Zone 9b August Planting Guide
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Let’s Grow with the Zone 9b August Planting Guide
With the heat of August upon us, now is the time to begin preparation of our cool season garden.
The hot summer sun brings hearty vegetable yields and flowers in full color! Now is a great time to ensure your garden is receiving sufficient water and that no garden pests have made their way to your precious plants. It’s time to use our Zone 9b planting guide to prepare for cooler weather. Consider placing an order for your cool season seeds from a local heirloom provider. Hardy vegetables like broccoli, cabbage, kale and radishes thrive in the cool season and the most dazzling varieties tend to sell out quickly! Don’t forget our suggested flower companion planting guide this month to bring more pollinators to your garden and ensure your fall gardening is top-notch.
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Plant in Zone 9b in August and all Autumn long…
Here is your Heirloom Potager Zone 9b August planting guide:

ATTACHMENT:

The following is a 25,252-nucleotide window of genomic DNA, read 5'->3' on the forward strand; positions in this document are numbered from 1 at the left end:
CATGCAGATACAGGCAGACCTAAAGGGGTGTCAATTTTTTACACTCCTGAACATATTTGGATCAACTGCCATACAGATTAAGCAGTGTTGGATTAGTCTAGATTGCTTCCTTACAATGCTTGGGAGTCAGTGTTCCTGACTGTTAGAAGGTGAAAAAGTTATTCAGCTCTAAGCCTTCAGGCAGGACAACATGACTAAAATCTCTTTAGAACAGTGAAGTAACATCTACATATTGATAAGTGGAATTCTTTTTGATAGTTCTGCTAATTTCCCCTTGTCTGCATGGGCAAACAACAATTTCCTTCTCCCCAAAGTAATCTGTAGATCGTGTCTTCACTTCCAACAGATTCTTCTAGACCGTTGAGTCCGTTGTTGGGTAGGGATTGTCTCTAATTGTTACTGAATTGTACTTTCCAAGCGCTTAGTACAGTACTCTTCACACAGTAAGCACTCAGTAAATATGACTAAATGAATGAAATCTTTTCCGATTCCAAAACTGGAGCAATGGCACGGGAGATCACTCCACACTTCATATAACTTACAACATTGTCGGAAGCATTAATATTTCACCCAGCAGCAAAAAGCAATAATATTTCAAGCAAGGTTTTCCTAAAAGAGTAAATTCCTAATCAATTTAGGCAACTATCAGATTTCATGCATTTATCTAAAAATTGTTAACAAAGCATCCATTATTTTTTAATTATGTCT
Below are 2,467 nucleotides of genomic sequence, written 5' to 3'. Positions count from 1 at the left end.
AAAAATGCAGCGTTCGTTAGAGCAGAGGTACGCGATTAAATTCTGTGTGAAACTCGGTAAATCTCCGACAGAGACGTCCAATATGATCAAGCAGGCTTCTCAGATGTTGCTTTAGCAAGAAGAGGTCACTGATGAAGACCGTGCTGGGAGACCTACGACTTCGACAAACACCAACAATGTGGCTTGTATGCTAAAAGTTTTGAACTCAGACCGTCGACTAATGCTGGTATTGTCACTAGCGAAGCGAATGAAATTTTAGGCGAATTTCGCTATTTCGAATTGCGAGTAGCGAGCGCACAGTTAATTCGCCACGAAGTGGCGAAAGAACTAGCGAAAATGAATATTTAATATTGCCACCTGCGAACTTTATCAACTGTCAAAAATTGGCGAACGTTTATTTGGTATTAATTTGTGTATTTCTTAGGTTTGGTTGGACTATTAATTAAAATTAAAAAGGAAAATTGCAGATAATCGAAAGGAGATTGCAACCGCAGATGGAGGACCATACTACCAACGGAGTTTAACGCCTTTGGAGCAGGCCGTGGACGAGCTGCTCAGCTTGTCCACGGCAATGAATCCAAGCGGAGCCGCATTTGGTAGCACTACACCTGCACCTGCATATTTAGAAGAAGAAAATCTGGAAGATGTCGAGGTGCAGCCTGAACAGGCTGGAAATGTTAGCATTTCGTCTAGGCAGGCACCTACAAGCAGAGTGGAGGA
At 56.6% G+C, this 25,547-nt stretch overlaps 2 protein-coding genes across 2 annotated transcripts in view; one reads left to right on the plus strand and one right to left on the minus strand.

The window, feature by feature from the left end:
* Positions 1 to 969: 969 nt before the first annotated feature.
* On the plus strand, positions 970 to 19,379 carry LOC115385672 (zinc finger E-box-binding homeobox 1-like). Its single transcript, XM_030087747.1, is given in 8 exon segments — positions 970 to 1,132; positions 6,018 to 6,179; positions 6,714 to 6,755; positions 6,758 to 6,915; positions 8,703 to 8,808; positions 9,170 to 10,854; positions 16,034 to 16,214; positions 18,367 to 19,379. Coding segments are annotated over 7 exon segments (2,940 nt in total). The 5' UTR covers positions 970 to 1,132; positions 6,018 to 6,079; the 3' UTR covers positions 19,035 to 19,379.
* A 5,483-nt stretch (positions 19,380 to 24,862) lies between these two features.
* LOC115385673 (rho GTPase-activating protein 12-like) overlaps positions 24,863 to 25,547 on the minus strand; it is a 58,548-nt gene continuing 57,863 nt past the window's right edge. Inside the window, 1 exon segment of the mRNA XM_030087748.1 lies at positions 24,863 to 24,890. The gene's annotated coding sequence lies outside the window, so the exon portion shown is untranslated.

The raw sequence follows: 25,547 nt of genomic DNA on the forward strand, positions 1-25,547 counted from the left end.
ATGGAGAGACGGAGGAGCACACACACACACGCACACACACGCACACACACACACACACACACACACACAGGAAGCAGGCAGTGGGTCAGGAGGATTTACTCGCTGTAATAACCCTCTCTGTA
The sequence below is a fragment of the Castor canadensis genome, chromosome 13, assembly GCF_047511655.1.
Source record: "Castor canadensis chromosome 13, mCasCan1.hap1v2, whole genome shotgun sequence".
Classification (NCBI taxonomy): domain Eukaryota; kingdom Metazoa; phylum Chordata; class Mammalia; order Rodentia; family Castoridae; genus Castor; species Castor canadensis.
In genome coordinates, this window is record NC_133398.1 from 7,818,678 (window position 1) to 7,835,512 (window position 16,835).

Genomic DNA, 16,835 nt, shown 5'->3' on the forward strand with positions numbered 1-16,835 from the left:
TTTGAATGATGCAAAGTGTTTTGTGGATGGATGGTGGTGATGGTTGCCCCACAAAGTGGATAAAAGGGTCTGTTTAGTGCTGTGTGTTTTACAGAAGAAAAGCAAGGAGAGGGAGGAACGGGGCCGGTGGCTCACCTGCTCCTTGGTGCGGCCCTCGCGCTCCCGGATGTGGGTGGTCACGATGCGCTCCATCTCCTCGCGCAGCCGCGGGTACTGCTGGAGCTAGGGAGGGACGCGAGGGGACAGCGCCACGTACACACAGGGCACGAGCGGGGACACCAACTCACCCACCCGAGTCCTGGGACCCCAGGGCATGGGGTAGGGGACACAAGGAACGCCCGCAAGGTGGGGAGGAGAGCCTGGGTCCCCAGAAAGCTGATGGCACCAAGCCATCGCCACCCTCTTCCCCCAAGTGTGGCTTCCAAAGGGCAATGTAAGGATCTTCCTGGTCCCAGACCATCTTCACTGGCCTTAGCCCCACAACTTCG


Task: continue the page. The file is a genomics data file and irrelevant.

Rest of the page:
Artichoke, Asparagus, Beets, Bok Choy, Broccoli*, Cabbage*, Carrots, Cauliflower*, Endive, Kale, Lettuces, Mustard Greens Onions, Parsnips, Potatoes, Peas, Radicchio, Radish, Scallions, Spinach, Swiss Chard, Tomatoes*
Seeds to start for fall: Broccoli, Cauliflower, Endive, Kale, Lettuces,
Herbs: Arugula*, Bronze Fennel, Chives, Cilantro, Dill, Fennel, Fenugreek, Garlic, Lavender, Mint, Oregano, Parsley, Rosemary*, Sage, Seasoning Celery, Sweet Marjoram, Thyme*, Violas, Watercress
Flowers: Alyssum*, Borage, Calendula, Cosmos*, Echinacea*, Marigolds*, Nasturtium, Poppy, Salvia, Scabiosa, Zinnias
Unique Heirloom Varieties to Plant this Season
Practice Companion Planting for Your Summer Garden
Zone 9b Flower Planting Guide for the Month of August:
Alyssum, Bachelor Buttons, Borage, Marigolds, Pansy, Salvia, Scabiosas, Sunflower, Viola, Yarrow, Zinnias
What is Companion Planting?
Companion planting is a very old-world, organic gardening method rooted in creating a diverse ecosystem of fruits, vegetables, herbs, and flowers grown int he same space. As a result of inter-planting, you’ll create a more habitable environment for plants, improve soil health, and reduce the resources needed to grow sustainable amounts of produce.
Consider inter-planting some herbs with your fruits and vegetables this year to attract more pollinators and help keep pesky bugs at bay.
With a long and tenured history, the practice of companion planning was primarily practiced by home gardeners who weren’t driven solely by efficient outputs. However, as the impact of climate change grows and concerns over the use of pesticides for health increase, more and more gardeners (both home and commercial) are starting to implement the practice of companion planting.
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